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Restaurant Insider

La Côte Brasserie (700 Tchoupitoulas St., in the Renaissance Arts Hotel) is in a less-traveled section of the Warehouse District but with valet parking and a spacious dining room (pictured below), there’s no reason not to make it a regular stop.  
Here’s one reason I really like Chef Chuck Subra’s food: At a recent lunch I had a dish of seared pork tenderloin over marshmallow mashed sweet potatoes with pork cracklin’s. I am not the biggest fan in the world of those Thanksgiving-time sweet potato dishes topped with three inches of marshmallows but Subra doesn’t go overboard, pairing the natural sweetness of the potatoes with a sauce featuring molasses. The cracklin’s not only add crunch, they also add some fat to the lean tenderloin. That same meal I enjoyed a selection of ceviches and an appetizer of braised pork belly with a sweet mustard glaze and sauteed spinach.

La Côte is a very nice space; it’s open, with massive round, brick columns dominating the dining area. There are banquettes, a very comfortable bar area and a chef’s table that traces a long curve from the wine cooler to the kitchen. Add to that an excellent bar and what more could you ask?

La Macarena (8016 1/2 W. Metairie Ave.) got its start on Williams Boulevard and moved to its current digs a couple of years ago. It’s one of the few “old” places that feature Latin dishes from areas other than Mexico; the menu features the cuisine of El Salvador but also that of Spain, Argentina and the Caribbean.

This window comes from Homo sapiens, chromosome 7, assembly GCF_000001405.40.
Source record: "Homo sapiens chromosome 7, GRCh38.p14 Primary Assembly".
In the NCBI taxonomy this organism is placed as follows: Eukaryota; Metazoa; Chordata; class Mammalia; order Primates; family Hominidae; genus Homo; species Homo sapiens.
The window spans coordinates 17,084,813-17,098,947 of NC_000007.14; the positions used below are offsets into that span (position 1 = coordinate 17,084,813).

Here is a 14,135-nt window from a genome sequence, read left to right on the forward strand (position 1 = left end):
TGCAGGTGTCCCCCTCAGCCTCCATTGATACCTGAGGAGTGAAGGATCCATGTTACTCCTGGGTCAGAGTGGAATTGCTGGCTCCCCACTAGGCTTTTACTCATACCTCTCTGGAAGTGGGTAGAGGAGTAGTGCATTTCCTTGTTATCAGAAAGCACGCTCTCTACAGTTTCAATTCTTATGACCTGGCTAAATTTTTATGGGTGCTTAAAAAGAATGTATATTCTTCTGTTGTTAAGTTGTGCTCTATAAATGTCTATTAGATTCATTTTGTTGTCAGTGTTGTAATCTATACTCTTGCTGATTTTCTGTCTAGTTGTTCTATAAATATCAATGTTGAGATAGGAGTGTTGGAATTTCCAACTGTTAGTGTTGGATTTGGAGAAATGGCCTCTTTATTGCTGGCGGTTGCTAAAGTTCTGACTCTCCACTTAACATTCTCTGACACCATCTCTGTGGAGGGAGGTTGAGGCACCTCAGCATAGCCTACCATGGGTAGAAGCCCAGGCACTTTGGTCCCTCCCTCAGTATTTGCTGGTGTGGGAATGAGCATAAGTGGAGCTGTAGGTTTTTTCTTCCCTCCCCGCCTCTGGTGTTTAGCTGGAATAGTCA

There is no doubt that the stars of the show at La Macarena are the pupusas – handmade disks of corn dough stuffed with fillings such as cheese, beans, pork or seafood, the last of which is a relatively new addition to the menu.

Among the highlights of the combination platters, the carne asada uses fillet and, at $21, you’ll notice. The meat is well seasoned and very tasty and, like most of the combination platters, is served with a fairly light version of black beans and very tasty plantains.

Hillbilly Barbecue (208 Tallulah Ave., Harahan) is an unassuming white, cinder-block building located behind a bar off Jefferson Highway, but the smoked meats they put out are first-rate. 

New Orleans doesn’t really have an indigenous style of barbecue, and the meat that comes out of the smoker at Hillbilly is squarely in the Tennessee/Kentucky tradition down to the thin, vinegar based sauce. As is typical of the region, pork is the specialty, and the pulled pork shoulder (pictured below) is one of the better examples I’ve had outside of Memphis. 

The sides at Hillbilly are nicely done, with star turns from a corn salad flecked with tomato and duty put in by a slightly spicy potato salad, very nice baked beans and a vinegar-focused slaw. Hillbilly offers catering, a good choice for a summer party if you don’t feel like spending 24-plus hours watching meat. 

Questions? Comments? Suggestion? Email Robert Peyton: rdpeyton@gmail.com

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